In Dortch v. Methodist Healthcare Memphis Hospitals, No. W2017-01121-COA-R3-CV (Tenn. Ct. App. Feb. 5, 2018), plaintiff filed a health care liability suit against defendants based on the death of her son following a surgery on April 3, 2014. On April 6, 2015, plaintiff’s counsel served a purported pre-suit notice of her HCLA claim on defendants, pursuant to Tenn. Code Ann. § 29-26-121. This notice contained HIPAA authorization forms that “only permitted the recipient entity to send the medical records of [the deceased] to plaintiff’s counsel.” The statute, however, requires that the HIPAA forms included with the notice permit “the provider receiving the notice to obtain complete medical records from each other provider being sent a notice.” (Tenn. Code Ann. § 29-26-121(a)(2)(E)).

Plaintiff filed her initial complaint on July 1, 2015, after which defendants filed a motion to dismiss based on the deficiencies in the pre-suit notice. Plaintiff then filed a notice of voluntary dismissal, and an order of dismissal was entered on September 17, 2015.

On July 6, 2016, plaintiff sent a second pre-suit notice to defendants, then she re-filed her complaint on September 16, 2016. Defendants moved to dismiss this complaint, alleging that plaintiff’s first complaint was untimely and that she was thus not entitled to take advantage of the one-year savings statute. The trial court agreed, granting the motion to dismiss, and the Court of Appeals affirmed.

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A plaintiff’s claim for assault and battery within a medical facility may not fall under the HCLA, and thus not be subject to its pre-suit notice and certificate of good faith requirements.

In C.D. v. Keystone Continuum, LLC d/b/a Mountain Youth Academy, No. E2016-02528-COA-R3-CV (Tenn. Ct. App. Jan. 22, 2018), plaintiff, a minor, was a resident of defendant youth residential treatment facility, which the Court described as part mental healthcare facility and part detention center. According to plaintiff, an employee who was a “third shift night guard” was responsible for taking plaintiff to the bathroom so he “could get ready for the day,” and on one particular occasion, the employee and the plaintiff had a disagreement during which the employee eventually “grabbed [plaintiff’s] right shoulder and pushed the back of [his] left shoulder, causing [him] to turn and fall to the ground.” Plaintiff alleged that while he was lying on the ground, the employee “stomped on [his] right foot.” Defendant disputed plaintiff’s description of the employee as a night guard, instead calling him a “mental health associate.”

Defendant filed a motion to dismiss, arguing that all of plaintiff’s claims were subject to the HCLA and that his failure to provide pre-suit notice and a certificate of good faith were thus fatal to his claim. The trial court agreed, dismissing the mother’s action with prejudice and the minor’s without prejudice (apparently making this distinction solely because he was a minor).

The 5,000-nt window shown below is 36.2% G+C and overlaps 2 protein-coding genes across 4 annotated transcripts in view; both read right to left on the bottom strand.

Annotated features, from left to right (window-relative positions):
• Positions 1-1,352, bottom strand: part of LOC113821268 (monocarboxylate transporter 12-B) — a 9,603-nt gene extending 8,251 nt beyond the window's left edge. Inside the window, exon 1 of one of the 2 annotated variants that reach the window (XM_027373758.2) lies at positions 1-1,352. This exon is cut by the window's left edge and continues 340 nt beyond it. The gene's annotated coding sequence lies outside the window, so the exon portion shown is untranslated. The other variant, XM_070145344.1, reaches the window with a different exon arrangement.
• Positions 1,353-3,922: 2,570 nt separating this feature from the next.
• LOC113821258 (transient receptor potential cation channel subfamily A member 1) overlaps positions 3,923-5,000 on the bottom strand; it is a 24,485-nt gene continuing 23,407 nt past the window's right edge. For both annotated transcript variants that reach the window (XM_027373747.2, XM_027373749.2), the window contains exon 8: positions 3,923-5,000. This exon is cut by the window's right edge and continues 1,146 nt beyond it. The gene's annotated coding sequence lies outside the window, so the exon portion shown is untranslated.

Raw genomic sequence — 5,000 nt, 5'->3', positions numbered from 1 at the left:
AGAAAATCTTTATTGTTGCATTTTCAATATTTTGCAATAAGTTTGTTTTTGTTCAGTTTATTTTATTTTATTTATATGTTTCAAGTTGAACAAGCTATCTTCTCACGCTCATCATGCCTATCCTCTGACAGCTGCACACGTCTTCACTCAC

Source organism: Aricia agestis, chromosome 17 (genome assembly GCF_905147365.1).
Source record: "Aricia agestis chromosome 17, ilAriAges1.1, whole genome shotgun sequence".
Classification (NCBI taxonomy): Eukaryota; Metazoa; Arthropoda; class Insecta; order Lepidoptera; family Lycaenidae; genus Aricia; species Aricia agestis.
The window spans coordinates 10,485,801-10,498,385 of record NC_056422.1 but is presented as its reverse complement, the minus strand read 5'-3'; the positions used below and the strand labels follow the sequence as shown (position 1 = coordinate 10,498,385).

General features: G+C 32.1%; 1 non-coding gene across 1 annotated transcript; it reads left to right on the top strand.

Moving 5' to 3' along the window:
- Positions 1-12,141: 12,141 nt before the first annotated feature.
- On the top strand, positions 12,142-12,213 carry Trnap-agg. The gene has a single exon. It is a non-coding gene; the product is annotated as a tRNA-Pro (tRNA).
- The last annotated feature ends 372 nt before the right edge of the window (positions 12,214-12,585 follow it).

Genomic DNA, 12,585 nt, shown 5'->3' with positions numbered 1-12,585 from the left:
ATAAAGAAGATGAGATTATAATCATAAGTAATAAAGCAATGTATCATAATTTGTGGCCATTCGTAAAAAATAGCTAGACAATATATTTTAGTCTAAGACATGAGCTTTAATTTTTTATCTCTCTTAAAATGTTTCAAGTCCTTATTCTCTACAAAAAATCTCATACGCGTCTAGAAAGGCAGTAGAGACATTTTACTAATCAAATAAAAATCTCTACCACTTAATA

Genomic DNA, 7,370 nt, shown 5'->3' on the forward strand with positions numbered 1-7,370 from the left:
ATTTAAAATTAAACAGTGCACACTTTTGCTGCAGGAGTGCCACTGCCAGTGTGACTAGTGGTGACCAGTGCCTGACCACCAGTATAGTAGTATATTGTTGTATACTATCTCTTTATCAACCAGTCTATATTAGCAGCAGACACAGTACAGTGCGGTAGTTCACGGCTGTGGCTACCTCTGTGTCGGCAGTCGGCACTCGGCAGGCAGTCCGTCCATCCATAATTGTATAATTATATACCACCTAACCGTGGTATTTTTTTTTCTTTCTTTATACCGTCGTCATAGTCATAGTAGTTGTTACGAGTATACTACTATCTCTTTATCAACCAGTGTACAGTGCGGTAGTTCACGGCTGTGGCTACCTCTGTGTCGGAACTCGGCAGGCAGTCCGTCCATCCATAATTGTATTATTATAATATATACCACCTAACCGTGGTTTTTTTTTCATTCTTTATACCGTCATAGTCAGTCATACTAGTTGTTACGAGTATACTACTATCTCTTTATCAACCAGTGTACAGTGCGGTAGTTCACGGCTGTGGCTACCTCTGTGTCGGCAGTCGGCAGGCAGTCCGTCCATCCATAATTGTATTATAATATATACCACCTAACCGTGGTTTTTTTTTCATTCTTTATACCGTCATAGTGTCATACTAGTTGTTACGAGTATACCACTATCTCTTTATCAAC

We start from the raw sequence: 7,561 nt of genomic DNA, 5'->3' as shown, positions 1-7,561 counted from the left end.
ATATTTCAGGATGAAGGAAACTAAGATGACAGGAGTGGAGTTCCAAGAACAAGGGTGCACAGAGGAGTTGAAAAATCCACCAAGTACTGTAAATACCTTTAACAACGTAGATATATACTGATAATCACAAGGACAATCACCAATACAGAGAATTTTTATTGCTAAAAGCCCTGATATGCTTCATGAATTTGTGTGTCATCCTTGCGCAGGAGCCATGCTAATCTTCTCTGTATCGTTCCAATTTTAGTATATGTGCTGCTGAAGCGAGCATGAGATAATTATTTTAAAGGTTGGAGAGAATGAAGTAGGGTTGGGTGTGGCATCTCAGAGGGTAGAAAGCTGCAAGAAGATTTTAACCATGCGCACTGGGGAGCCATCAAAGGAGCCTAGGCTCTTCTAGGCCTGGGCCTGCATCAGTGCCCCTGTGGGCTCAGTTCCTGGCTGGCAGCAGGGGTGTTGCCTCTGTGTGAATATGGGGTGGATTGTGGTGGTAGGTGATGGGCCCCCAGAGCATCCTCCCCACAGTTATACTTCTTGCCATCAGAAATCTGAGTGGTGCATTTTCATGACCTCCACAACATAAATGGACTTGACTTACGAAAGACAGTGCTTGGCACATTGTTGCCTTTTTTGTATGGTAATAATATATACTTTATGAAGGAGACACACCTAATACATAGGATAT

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A new study reveals that “diagnosis-related events are the single largest root cause of medical professional liability claims.”

The study “provides insight into the root causes of diagnosis-related claims based on an analysis of 10,618 closed medical professional liability claims at Coverys across a five-year period (2013-2017).

The study found that 33% of all claims and 47% of all indemnity payments in the five years of claims that were studied.  A whopping 54% of diagnosis-related claims results in serious injury and 36% result in death.

Allegations related to a patient being injured by a doctor’s handshake may not fall under the HCLA.

In Lacy v. Meharry General Hospital, No. M2016-01477-COA-R3-CV (Tenn. Ct. App. Dec. 19, 2017), plaintiff went to defendant doctor for a check up regarding why she was getting short of breath. Upon entering the room, plaintiff alleged that she offered her hand for a handshake and defendant “squeezed [her] fingers too hard,” which she described as “a beating” or “assault.” Plaintiff alleged, in her pro se complaint, that because of this handshake, “her hand is in constant pain and the fingers no longer have any strength.” Plaintiff also asserted that defendant doctor did not properly add her sonogram results to her medical records.

Defendant filed a motion to dismiss based on plaintiff’s noncompliance with the pre-suit notice and certificate of good faith requirements of the Tennessee Health Care Liability Act (HCLA). The trial court granted the motion, but the Court of Appeals reversed in part.

Where the only notification a hospital provided to a patient that a radiologist was not an agent of the hospital was buried in fine print in admission forms and not highlighted in any way, the trial court’s finding that the hospital was vicariously liable for any fault assigned to the radiologist was affirmed.

In Beard v. Branson, No. M2014-01770-COA-R3-CV (Tenn. Ct. App. Nov. 8, 2017), the patient in question had colon surgery at defendant hospital and developed complications. The surgeon ordered a CT scan, which was performed at the hospital and read by Dr. Anderson, “a private radiologist whose practice group was under contract with [the hospital.]” The radiologist reported that the scan showed the “possibility of a mechanical bowel obstruction,” a finding with which the surgeon disagreed. The patient’s condition worsened, and she was eventually flown to another hospital where she died in emergency surgery. Plaintiff filed this HCLA/ wrongful death case against the hospital and surgeon, alleging that the patient “died because of delay in treatment of a bowel perforation she developed as a complication of colon surgery.”

In July 2005, plaintiff’s attorney requested a copy of the CT scan, and the hospital responded that it could not be located. Plaintiff attempted to get the CT scan from the surgeon, the radiology group under contract with the hospital, and the hospital at which the patient ultimately died, but was not provided a copy until three years later. The CT scan revealed that Dr. Anderson “failed to note and report evidence of free air in [patient’s] abdomen, indicative of a bowel perforation.” By the time the CT scan was provided, it was too late to add Dr. Anderson, the radiologist, as a defendant.